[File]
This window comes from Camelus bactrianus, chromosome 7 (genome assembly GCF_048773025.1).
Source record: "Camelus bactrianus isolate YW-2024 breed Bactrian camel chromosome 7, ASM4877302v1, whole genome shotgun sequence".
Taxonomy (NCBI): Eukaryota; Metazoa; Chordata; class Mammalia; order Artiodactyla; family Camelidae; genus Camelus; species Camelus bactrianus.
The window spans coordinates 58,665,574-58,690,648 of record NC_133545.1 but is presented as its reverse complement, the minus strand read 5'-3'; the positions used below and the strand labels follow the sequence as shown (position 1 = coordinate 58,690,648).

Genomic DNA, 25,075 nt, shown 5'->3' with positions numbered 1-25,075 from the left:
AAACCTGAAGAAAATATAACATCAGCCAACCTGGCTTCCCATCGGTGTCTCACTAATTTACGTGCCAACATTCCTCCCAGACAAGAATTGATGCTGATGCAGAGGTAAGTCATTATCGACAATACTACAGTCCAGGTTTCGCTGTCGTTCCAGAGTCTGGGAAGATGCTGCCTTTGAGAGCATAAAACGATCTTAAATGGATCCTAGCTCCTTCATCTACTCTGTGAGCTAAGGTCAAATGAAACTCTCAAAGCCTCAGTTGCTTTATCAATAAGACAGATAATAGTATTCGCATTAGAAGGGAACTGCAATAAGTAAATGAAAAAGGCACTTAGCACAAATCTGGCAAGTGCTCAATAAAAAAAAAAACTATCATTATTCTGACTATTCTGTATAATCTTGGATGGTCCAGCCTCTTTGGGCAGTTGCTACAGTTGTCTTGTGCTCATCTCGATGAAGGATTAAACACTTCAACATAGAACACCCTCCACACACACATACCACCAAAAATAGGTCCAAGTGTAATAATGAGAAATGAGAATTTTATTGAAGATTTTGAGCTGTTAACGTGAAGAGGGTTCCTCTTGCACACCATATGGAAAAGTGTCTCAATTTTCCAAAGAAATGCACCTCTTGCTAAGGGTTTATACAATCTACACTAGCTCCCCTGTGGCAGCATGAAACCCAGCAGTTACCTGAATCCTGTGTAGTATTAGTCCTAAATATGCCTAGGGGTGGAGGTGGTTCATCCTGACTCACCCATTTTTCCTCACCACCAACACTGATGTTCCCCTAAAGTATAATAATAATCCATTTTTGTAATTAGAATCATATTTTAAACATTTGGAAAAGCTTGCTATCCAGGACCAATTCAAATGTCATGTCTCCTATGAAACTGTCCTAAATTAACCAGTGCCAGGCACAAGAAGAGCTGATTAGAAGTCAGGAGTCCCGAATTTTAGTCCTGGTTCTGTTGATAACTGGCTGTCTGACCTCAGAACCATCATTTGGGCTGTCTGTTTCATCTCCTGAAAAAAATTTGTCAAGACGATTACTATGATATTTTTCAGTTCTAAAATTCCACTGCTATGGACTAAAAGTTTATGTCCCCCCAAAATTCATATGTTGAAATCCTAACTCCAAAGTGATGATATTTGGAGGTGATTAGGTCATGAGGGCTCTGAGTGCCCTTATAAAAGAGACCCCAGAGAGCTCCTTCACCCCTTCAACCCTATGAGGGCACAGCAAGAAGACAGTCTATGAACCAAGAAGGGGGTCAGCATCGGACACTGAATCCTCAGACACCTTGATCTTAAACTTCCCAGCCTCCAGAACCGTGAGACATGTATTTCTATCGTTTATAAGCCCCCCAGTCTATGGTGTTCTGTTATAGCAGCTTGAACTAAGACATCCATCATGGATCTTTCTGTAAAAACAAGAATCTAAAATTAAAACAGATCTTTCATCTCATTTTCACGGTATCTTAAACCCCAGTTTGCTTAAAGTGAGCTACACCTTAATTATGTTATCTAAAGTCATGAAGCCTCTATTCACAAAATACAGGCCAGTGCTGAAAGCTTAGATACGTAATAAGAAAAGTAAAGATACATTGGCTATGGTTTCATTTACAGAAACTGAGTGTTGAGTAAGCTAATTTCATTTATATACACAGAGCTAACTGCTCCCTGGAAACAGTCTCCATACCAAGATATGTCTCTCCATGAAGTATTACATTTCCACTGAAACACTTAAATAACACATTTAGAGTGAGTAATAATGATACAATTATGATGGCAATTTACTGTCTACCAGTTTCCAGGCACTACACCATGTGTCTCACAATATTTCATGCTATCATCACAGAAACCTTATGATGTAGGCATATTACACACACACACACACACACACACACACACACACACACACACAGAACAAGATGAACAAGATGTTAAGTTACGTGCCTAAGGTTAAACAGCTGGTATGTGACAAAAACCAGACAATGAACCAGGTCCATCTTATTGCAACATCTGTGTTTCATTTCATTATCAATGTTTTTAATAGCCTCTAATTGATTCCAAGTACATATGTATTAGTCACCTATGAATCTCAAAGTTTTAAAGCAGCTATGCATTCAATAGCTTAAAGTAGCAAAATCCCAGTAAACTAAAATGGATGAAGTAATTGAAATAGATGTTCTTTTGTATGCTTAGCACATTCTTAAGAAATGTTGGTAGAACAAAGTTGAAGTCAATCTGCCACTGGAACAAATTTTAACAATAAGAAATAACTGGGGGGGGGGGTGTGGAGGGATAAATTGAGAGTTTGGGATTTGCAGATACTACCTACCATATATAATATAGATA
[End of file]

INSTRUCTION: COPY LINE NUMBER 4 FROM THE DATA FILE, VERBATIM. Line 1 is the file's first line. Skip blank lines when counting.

The window spans coordinates 58,665,574-58,690,648 of record NC_133545.1 but is presented as its reverse complement, the minus strand read 5'-3'; the positions used below and the strand labels follow the sequence as shown (position 1 = coordinate 58,690,648).